Saturday’s mass COVID-19 vaccination clinic left some of those it was meant to protect out in the cold.
Yvette Troyer said her 78- and 82-year-old parents told her they stood outside North Platte High School for three hours for an 11:45 a.m. appointment, and they were far from the only ones.
Shannon Vanderheiden, executive director of the West Central District Health Department, said the extreme delays were due in part to people arriving one to two hours early for their appointment, causing a bottleneck. She hopes that can be remedied at future clinics by setting up more stations where people can check in.
In addition to waiting outside, Troyer’s father, who has difficulty going up and down stairs, told her he had to climb several sets of stairs and walk down the auditorium stairs.
Vanderheiden said an individual at the clinic’s entrance was assessing whether people with limited mobility would need assistance. But Troyer said her parents told her they did not encounter that.
Vanderheiden said WCDHD’s registration form will be changed so people can indicate if they’d need extra assistance. Also, in an upcoming meeting with North Platte Public Schools, health department officials will discuss adding space for people to congregate. During the H1N1 mass vaccination clinics, WCDHD used the high school’s commons area.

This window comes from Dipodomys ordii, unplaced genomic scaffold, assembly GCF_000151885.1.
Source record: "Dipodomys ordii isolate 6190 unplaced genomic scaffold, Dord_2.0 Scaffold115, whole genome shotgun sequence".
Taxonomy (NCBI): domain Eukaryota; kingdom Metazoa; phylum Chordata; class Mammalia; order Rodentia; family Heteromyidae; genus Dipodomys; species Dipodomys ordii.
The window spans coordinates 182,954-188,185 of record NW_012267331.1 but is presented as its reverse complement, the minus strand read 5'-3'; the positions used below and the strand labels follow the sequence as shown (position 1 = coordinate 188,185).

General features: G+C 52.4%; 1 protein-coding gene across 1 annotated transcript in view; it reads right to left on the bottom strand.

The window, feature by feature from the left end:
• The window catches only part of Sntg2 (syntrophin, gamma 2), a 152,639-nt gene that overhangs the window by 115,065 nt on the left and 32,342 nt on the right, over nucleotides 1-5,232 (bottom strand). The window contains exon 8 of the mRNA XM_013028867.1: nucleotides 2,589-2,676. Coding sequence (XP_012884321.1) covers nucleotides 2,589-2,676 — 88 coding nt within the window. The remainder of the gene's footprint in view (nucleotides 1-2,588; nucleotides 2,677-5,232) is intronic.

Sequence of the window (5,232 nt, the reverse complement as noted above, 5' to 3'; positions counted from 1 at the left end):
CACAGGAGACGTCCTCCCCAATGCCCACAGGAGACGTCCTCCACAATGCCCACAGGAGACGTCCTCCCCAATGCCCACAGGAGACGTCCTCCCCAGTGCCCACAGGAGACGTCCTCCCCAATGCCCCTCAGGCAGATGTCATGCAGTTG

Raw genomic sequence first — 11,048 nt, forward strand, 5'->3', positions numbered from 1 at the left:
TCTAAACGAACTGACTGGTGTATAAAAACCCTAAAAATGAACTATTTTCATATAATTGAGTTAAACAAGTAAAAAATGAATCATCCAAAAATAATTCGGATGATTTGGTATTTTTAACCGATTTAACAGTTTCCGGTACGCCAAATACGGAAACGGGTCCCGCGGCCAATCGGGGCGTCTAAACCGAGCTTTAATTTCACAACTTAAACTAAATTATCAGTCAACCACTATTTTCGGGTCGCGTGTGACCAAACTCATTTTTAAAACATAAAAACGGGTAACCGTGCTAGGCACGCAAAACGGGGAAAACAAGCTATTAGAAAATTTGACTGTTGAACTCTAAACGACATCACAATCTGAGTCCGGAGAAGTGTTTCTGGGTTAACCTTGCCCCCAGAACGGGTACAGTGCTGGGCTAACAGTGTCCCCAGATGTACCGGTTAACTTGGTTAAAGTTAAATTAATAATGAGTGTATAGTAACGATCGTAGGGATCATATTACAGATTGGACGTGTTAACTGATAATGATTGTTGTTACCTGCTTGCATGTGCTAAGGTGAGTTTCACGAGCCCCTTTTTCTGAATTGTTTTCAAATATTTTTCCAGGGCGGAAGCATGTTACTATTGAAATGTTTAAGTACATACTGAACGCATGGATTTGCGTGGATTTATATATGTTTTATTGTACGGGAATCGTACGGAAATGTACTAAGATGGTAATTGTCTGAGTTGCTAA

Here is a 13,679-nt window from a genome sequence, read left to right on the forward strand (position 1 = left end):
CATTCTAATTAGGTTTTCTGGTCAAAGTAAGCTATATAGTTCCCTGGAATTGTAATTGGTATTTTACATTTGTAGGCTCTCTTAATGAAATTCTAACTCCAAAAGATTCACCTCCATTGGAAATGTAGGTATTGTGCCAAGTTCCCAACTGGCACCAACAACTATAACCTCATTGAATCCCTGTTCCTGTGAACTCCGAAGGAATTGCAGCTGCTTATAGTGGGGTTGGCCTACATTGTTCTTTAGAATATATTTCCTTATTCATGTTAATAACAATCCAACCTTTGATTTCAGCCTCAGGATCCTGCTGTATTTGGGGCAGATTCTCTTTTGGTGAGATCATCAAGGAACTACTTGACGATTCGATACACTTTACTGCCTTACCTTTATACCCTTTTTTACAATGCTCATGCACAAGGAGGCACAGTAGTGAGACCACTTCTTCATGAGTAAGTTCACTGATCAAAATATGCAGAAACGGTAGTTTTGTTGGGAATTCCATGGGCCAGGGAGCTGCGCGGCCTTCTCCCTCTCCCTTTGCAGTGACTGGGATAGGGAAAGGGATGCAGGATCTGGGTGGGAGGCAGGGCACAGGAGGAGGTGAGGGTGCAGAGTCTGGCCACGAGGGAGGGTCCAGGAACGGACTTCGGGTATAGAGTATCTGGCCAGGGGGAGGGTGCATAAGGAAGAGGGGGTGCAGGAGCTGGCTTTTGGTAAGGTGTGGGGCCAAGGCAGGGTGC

For future clinics, WCDHD is also considering changes, including designating a block of time solely for the 75-and-older population to be vaccinated, instead of having them come at the same time as other priority groups.
“For that population that maybe has difficulty getting in and out of buildings, we’re going to make some adjustments to make sure that is easier for them,” Vanderheiden said. “They’ll move through the lines in a different manner and not (be) included in the same process as individuals who can move through a mass clinic line easily. So we’re excited to put that into place.”
In planning this mass vaccination clinic, Vanderheiden emphasized that the 75-and-older population was the top consideration in selecting a location and entrances to be used. Original plans were changed to reduce the distance those patrons had to walk and allow them to avoid stairs if needed.
“It was all centered around that population and how much they had to walk,” Vanderheiden said. “We knew we would have that population and we were trying so hard to make sure they got in and they didn’t have any obstacles.”
At Saturday’s clinic, about 500 vaccines were administered. Vanderheiden said the staff was able to get 85 people an hour through the process and vaccinated.
“I can tell you from our perspective, the mass clinic on Saturday was very successful,” Vanderheiden said. “Doing that in that short amount of time is a huge success, because getting vaccine in arms is what’s going to help us mitigate spread for sure.”